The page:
June 7, 2012
Rated: R Runtime: 124 min Rating: 4 out of 5 stars
Ridley Scott returns to the universe of the 1979 movie Alien with Prometheus.
Is it a prequel? It definitely takes place before the events of Alien, in 2093 (For those counting, Alien takes place in 2122). And it involves the Weyland Corporation.
In 2089, archeologists have found a half-dozen places on Earth where ancient cultures, widely separated by geography and time, have all depicted the same star-and-planet pattern in their cave paintings/stone tablets/etc. of a star system they couldn’t have seen from Earth.
Scientists Elizabeth Shaw (Noomi Rapace, the original Swedish Girl With The Dragon Tattoo) and Charlie Holloway (Logan Marshall-Green) believe it’s a message from aliens who visited Earth long ago.
The Weyland Corporation finances a scientific expedition to the star system. Led by Company Woman Meredith Vickers (Charlize Theron), who as much as tells the crew everybody is expendable but her (She has her own life support system and escape pod on this ship). She locks horns with Captain Janek (Idris Elba), not a Company Man.
In typical Alien fashion, our crew of 17 travels for 2 years in suspended animation, watched over by the android David (Michael Fassbender), who’s spent his time learning ancient languages and watching Lawrence of Arabia.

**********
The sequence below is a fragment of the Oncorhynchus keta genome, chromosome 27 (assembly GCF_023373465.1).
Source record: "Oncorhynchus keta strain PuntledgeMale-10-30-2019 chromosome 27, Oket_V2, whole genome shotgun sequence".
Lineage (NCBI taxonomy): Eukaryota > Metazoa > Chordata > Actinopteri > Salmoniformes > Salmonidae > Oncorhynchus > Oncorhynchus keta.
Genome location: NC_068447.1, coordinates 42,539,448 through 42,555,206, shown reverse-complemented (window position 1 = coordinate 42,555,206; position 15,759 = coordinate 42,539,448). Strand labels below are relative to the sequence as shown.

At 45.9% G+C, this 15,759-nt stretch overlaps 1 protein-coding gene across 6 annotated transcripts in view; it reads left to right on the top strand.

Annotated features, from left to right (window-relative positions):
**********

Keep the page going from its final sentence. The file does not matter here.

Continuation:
I’m going to try to keep fairly spoiler-free, but this much can be gleaned from the trailer: You may remember in Alien, there were really two types of aliens: The eponymous critters (Who do not appear in this film), and the dead, giant humanoid found in the driver’s seat of the derelict boomerang-shaped spaceship. Fans of Alien have wondered for the last 33 years, “Who were those guys?!” This movie embarks to answer that question.
On the planet, they find a giant structure riddled with artificial tunnels. When they start to explore it, we’re back on more traditional science fiction horror ground.
Along with Alien, this movie could be thought of as a spiritual successor to 2001: A Space Odyssey.
The movie also asks, if we discover extraterrestrial life elsewhere, does that strengthen or weaken religious faith?
Meanwhile, android David is facing another existential crisis – he knows who created him: the head of the Weyland Corporation, Peter Weyland. But why was he created?
The screenwriters are Jon Spaihts (The Darkest Hour), and Damon Lindelof (TV series Lost, Cowboys & Aliens, and the upcoming Star Trek sequel).
The visuals on this movie are astonishing, and 3-D certainly adds to it, but isn’t required.
Fans of the Alien series may get into debates about whether this all fits; 33 years of Alien has seen 3 sequels, 2 prequels of questionable lineage (When Alien Met Predator), comic books, video games, etc. It’s a lot of background weight, and some may feel this movie explains too much; others, not enough.
But it’s mindbending science fiction/horror that raises questions, which is more than a lot of recent science fiction films.
And by the way, this planet they visit has an atmosphere, however unbreathable. So in contrast to the old tagline, on this planet, everyone, human or otherwise, can hear you scream.
Popularity: 30% [?]
Seen it? How many stars do you give it?